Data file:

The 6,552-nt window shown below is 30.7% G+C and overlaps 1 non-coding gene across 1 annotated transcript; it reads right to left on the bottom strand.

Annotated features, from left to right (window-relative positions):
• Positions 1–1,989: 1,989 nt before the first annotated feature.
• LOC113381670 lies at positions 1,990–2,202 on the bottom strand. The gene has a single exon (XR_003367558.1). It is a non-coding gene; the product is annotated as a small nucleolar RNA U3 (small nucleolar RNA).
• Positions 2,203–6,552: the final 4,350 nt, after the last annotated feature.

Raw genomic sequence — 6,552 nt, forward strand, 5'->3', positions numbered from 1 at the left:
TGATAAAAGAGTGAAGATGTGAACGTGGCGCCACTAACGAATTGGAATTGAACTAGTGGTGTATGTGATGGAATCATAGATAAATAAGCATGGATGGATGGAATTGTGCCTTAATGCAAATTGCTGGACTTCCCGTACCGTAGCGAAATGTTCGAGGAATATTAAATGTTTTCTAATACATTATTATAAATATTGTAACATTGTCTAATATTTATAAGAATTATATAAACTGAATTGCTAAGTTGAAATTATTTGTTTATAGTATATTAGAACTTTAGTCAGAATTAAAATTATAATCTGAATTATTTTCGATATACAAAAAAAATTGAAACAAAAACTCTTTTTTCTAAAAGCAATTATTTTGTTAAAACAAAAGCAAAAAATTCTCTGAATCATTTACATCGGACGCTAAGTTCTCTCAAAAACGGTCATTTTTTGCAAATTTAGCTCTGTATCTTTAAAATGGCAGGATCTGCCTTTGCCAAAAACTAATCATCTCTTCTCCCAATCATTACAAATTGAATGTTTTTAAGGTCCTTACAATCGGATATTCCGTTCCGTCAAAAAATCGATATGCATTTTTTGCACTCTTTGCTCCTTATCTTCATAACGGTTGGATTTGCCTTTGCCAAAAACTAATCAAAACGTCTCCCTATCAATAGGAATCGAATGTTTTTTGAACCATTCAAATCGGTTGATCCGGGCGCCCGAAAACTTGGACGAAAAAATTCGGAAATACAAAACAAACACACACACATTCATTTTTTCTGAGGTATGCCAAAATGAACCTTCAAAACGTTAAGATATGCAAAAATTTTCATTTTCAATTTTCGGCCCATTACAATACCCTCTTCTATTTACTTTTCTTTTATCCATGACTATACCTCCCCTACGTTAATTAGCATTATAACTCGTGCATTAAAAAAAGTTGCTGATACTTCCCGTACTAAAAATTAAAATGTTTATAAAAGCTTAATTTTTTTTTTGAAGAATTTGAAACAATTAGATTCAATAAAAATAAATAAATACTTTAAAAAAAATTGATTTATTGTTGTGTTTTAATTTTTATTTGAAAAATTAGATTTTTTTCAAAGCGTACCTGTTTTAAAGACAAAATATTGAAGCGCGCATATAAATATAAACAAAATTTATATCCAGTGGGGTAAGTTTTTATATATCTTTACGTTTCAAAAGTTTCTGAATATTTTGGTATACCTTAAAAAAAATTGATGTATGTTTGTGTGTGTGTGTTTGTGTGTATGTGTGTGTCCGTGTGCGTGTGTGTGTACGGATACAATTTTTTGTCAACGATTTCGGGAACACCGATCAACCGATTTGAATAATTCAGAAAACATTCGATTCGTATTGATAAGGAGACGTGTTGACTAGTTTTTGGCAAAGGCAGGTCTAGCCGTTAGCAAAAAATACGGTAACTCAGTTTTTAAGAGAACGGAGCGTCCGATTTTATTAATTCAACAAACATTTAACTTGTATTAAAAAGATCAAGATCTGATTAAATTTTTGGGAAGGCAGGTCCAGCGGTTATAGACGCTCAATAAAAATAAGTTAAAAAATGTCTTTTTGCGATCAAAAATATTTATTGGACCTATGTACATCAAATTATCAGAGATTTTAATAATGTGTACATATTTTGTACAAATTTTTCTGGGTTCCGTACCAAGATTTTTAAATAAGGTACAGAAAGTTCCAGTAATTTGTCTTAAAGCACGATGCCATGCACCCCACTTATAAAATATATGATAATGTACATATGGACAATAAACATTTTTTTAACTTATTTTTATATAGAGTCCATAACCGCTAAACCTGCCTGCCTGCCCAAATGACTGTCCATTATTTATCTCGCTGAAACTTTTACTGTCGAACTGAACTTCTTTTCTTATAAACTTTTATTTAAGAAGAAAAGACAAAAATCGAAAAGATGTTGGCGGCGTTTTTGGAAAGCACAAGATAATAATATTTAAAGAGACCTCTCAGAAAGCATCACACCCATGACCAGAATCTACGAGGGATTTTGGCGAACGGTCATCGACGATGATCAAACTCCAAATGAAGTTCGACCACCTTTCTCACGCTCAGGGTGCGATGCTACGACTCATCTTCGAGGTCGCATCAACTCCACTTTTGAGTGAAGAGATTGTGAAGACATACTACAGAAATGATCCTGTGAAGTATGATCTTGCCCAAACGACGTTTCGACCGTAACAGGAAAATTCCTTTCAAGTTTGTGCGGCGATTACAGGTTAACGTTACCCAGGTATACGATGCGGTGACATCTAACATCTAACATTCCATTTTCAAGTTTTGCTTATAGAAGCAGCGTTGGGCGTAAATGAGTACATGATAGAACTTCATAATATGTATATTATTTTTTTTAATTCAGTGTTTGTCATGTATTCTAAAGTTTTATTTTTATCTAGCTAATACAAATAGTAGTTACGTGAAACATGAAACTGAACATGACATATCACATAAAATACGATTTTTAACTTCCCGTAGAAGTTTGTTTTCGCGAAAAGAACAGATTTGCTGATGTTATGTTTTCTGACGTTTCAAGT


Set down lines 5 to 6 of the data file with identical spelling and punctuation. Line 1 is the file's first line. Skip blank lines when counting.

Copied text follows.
• Positions 2,203–6,552: the final 4,350 nt, after the last annotated feature.

Raw genomic sequence — 6,552 nt, forward strand, 5'->3', positions numbered from 1 at the left: